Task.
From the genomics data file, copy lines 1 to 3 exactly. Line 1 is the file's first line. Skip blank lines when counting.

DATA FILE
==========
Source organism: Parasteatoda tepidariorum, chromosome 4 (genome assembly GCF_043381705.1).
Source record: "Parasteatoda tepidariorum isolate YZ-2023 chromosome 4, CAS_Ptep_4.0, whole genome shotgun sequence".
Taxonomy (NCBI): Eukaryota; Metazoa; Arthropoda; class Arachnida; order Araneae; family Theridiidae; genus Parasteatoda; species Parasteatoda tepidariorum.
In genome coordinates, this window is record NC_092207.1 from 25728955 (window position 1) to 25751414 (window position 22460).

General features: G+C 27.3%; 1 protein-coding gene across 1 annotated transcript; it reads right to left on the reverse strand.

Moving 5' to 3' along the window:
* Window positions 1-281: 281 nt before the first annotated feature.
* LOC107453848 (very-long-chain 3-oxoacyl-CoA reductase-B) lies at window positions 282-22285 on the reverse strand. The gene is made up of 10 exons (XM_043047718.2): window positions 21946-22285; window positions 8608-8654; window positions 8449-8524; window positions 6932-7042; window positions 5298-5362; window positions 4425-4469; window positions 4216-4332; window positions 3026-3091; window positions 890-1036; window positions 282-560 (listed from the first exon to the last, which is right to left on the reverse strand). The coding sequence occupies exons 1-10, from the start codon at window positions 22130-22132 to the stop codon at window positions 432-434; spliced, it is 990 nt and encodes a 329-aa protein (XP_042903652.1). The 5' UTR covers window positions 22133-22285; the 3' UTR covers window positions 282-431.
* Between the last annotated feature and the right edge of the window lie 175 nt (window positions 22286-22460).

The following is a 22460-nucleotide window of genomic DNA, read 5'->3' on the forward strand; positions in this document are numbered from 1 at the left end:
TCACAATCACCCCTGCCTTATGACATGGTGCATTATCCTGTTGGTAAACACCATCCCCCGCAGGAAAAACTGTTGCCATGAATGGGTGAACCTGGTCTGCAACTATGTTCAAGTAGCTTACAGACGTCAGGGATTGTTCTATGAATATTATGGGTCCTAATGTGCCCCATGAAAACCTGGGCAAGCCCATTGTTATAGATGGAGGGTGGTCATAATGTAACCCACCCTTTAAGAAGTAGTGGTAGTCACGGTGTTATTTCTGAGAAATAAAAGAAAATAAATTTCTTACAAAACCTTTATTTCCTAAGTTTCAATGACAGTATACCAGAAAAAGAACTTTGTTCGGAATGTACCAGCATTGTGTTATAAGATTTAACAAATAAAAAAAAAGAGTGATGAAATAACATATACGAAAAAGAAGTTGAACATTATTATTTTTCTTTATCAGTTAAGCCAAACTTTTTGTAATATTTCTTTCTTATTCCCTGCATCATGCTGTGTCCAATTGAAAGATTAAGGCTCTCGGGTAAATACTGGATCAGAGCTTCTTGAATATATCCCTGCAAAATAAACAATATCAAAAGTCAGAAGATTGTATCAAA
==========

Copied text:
Source organism: Parasteatoda tepidariorum, chromosome 4 (genome assembly GCF_043381705.1).
Source record: "Parasteatoda tepidariorum isolate YZ-2023 chromosome 4, CAS_Ptep_4.0, whole genome shotgun sequence".
Taxonomy (NCBI): Eukaryota; Metazoa; Arthropoda; class Arachnida; order Araneae; family Theridiidae; genus Parasteatoda; species Parasteatoda tepidariorum.